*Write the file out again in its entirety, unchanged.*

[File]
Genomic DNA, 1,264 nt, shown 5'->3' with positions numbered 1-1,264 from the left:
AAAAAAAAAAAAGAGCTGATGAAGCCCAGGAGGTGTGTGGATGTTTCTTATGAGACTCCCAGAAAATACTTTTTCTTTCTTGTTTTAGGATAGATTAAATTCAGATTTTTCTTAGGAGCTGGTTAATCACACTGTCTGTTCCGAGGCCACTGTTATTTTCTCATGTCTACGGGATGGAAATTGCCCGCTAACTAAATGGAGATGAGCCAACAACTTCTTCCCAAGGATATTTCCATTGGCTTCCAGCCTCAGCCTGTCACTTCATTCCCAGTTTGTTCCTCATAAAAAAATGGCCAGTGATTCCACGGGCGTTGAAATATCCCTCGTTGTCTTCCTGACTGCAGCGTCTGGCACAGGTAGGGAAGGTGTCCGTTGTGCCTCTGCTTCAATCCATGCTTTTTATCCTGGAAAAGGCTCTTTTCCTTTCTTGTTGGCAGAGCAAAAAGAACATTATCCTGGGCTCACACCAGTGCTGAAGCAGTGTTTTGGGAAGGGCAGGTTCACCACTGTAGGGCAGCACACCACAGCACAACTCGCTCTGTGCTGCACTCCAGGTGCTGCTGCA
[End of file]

Genomic DNA, 1,264 nt, shown 5'->3' with positions numbered 1-1,264 from the left:
AAAAAAAAAAAAGAGCTGATGAAGCCCAGGAGGTGTGTGGATGTTTCTTATGAGACTCCCAGAAAATACTTTTTCTTTCTTGTTTTAGGATAGATTAAATTCAGATTTTTCTTAGGAGCTGGTTAATCACACTGTCTGTTCCGAGGCCACTGTTATTTTCTCATGTCTACGGGATGGAAATTGCCCGCTAACTAAATGGAGATGAGCCAACAACTTCTTCCCAAGGATATTTCCATTGGCTTCCAGCCTCAGCCTGTCACTTCATTCCCAGTTTGTTCCTCATAAAAAAATGGCCAGTGATTCCACGGGCGTTGAAATATCCCTCGTTGTCTTCCTGACTGCAGCGTCTGGCACAGGTAGGGAAGGTGTCCGTTGTGCCTCTGCTTCAATCCATGCTTTTTATCCTGGAAAAGGCTCTTTTCCTTTCTTGTTGGCAGAGCAAAAAGAACATTATCCTGGGCTCACACCAGTGCTGAAGCAGTGTTTTGGGAAGGGCAGGTTCACCACTGTAGGGCAGCACACCACAGCACAACTCGCTCTGTGCTGCACTCCAGGTGCTGCTGCA